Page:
How Not to Buy Leads

Posted by Dan McDade

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on Dec 12, 2017 4:28:44 PM

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Last week a prospect told me that he needed higher quality leads than were currently being provided by two third-party outsourced solution providers.

His definition of a lead was the loosest that I have ever heard. An employee of a targeted company needed only to download some content to be qualified as a lead. It did not matter if they were ready to buy – or even qualified to buy. As long as they worked for XYZ Company and downloaded the content they were a lead.

When I challenged him on the value of these so-called leads he said that the recipients of the leads were interested in having a relationship at any level in targeted organizations.  

Candidly, I doubt that is actually how the lead recipients feel.

Here, in my opinion, is what is wrong with this approach to lead generation:

  1. Lower-level workers are 2.5 times more likely than higher level executives to download content. Lower level workers give up their digital body language (score points in marketing automation) while more senior executives do not.
  2. Not every deal has to be sold to the President or CEO. However, it is much easier to navigate from the top down than it is to navigate from the bottom up. The lower level employee that downloaded the content is likely the last person you want to start a sales cycle with.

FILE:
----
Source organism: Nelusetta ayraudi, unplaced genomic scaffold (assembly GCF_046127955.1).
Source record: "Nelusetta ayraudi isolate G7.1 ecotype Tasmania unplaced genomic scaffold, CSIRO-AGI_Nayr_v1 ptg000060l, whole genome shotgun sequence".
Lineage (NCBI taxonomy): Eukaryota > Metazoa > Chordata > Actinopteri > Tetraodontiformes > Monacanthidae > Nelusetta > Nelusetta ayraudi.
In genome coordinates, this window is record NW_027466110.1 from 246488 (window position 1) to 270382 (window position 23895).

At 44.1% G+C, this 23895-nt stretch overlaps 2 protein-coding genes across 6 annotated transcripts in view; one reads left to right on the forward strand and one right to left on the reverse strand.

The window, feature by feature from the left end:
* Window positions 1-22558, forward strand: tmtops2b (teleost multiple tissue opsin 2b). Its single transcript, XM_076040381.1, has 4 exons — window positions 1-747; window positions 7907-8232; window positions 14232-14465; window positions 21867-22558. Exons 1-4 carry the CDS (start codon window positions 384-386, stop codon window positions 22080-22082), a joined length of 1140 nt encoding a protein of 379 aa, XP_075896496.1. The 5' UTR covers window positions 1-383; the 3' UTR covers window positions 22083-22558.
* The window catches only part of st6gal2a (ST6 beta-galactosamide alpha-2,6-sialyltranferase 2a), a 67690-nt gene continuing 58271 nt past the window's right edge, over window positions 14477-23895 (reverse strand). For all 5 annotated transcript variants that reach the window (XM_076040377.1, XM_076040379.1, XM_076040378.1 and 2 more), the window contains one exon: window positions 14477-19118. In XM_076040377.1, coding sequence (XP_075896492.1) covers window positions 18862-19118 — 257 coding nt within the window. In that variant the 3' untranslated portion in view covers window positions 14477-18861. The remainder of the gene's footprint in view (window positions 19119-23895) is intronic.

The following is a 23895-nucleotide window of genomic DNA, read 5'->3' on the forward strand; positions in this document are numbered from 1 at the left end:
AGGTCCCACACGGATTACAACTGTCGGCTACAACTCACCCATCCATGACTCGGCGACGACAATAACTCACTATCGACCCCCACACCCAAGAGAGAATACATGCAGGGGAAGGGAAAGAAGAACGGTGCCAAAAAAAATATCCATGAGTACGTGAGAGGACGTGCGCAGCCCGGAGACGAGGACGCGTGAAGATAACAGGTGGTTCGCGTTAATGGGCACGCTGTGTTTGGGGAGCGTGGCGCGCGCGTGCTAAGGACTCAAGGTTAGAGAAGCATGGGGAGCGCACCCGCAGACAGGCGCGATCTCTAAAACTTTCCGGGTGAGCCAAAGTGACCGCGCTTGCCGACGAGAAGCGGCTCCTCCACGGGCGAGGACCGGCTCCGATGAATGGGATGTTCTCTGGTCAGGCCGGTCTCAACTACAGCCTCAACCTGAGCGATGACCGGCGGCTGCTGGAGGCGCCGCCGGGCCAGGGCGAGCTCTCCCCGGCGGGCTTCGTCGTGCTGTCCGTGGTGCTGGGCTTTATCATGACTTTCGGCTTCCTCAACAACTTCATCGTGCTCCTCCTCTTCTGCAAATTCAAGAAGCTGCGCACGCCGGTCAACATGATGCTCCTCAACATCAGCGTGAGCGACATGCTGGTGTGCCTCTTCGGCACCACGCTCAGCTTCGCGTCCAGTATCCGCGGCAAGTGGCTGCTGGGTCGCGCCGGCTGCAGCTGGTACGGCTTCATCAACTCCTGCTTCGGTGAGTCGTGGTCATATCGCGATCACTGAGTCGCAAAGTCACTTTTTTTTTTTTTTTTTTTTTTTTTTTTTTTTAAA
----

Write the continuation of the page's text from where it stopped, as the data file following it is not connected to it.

3. Finally, the lead definition was being driven by the objective to reduce cost per lead and not by the objective of providing real value to sales.

During another PointClear prospect call, the contact stated that his source of leads, appointment setting, ended up with just four out of every 10 leads delivered being qualified. The cost of an appointment was $900.

More than half of the appointments generated weren’t qualified, so that means the cost per qualified appointment was actually $2,250.

It is highly likely that this buyer would never have agreed to spend $2,250 per lead – but he agreed to spend $900 per lead with 60% of the leads being disqualified—a waste of both money and sales’ time.

Neither one of these marketers were buying leads for low-cost commodities. In both cases the they were intelligent and cared about their jobs. They both sold relatively expensive software solutions. In the first case, the maximum allowed cost per lead was $125. In the other case, it was $900 per lead (with an effective cost of $2,250 per qualified lead).

In both cases the sales rep receiving the leads would follow-up on the first and maybe the second batch of leads and then disregard every subsequent lead that came from those sources. I estimated that the qualification rate on the $125 leads was about 9% and we know the qualified rate on the second source of leads was 40%. No sales rep is going to follow-up on leads where only one of 10 of them is qualified. They probably aren’t going to follow-up on a source of leads where two out of every three are disqualified. 

Want to know how much a lead should cost? Go here and find out.

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